Personally I doubt that Leadsom much cares what Ministers and senior Party officials think – she will assume that if she gets the keys to Number 10 they’ll all swing in behind her, albeit with gritted teeth. And her statement may even have been deliberately provocative – I read one comment yesterday which described it as coming straight from the Donald Trump playbook, and this is a credible reading: having demonstrated herself to be “straight-talking”, she is now painting herself as the martyr in the tale, first stitched up by the evil press, and now hounded by May-lovers within her own Party. Her campaign manager, a man called Tim Loughton, has a track record in this kind of nastiness, and in an interview with The Guardian yesterday was milking the situation for all it was worth.

Possibly more damaging to Leadsom is the news that her campaign for the leadership is being enthusiastically endorsed by the far-right group Britain First, which apparently described her as a “patriotic, Christian, opponent of political correctness”, and Theresa May as a “corrupt, ghastly, self-serving parasite, treacherous EU collaborator and friend of Islam”. I confess that it’s more than my own stomach can stand to visit Britain First’s Facebook page: I lifted those quotes from this article in The Daily Mail. It’s also interesting that Leadsom has failed, so far, at least, to secure the backing of a major newspaper, with the Sun and Daily Mail both endorsing May – but the unanswerable question at this stage is how the two candidates appear to people with the power to actually vote on them: registered members of the Conservative Party who joined prior to 9th June this year. Both camps in this contest are currently trying to scare those registered voters into coming down on the side of their own candidate, via predictions of doom for the Party if the opponent is chosen: Leadsom’s supporters are saying that if May wins there will be an enormous surge of support for UKIP, and the May camp are suggesting that if Leadsom wins an entirely new, centre-ground party may spring into being.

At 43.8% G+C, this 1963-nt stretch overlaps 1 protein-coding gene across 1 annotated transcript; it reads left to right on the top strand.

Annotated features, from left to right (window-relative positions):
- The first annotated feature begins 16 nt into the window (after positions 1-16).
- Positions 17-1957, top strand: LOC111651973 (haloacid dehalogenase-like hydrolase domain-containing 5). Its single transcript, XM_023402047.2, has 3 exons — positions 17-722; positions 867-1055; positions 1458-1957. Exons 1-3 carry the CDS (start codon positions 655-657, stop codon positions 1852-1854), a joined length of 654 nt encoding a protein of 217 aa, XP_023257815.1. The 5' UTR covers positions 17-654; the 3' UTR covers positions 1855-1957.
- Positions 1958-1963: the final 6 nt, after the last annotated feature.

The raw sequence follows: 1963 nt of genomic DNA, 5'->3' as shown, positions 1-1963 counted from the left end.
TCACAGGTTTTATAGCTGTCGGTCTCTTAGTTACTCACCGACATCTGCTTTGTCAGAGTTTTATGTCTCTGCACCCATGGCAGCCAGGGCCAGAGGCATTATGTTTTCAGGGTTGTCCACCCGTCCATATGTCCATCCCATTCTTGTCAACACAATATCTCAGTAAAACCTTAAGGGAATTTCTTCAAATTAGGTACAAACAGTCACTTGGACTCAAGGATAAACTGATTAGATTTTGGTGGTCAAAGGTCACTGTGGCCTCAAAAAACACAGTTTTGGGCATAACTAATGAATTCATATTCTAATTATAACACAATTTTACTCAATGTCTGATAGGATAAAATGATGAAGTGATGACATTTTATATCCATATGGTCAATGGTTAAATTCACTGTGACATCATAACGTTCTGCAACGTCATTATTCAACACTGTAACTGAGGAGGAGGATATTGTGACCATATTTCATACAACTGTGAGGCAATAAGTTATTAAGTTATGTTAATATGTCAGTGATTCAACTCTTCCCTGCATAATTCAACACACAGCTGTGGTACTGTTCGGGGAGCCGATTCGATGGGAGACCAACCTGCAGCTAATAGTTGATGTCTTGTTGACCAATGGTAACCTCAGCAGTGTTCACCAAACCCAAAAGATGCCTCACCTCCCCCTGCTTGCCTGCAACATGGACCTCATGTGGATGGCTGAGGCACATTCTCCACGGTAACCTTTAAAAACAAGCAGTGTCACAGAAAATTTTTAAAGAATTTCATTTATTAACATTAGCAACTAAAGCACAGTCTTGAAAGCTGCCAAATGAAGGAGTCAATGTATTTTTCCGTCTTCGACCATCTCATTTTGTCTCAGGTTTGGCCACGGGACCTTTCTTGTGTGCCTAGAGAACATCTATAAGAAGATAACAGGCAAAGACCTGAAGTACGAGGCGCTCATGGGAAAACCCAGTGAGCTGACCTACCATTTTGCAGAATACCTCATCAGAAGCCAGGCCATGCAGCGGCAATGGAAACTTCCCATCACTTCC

If you’re as old as I am, it’s the latter suggestion which rings some interesting bells, because it’s been tried before: in 1981 four senior but moderate Labour politicians, alarmed at what was happening within their own Party, broke away and formed the Social Democratic Party. I even voted for the SDP at the 1983 General Election – and watching the count that night with one colleague who had voted Labour and two who had voted Liberal, was mortified to see Margaret Thatcher’s Tories storm through the middle of the split opposition vote to the most decisive win of any party since Labour in 1945. Eventually the SDP fused with the Liberals to form the LibDems, who puttered on more or less creditably until last year’s GE, when they were viciously punished by the electorate for having gone into coalition with the Tories in 2010: they now have just eight MPs and are widely regarded as irrelevant, though they have been picking up new members since the referendum.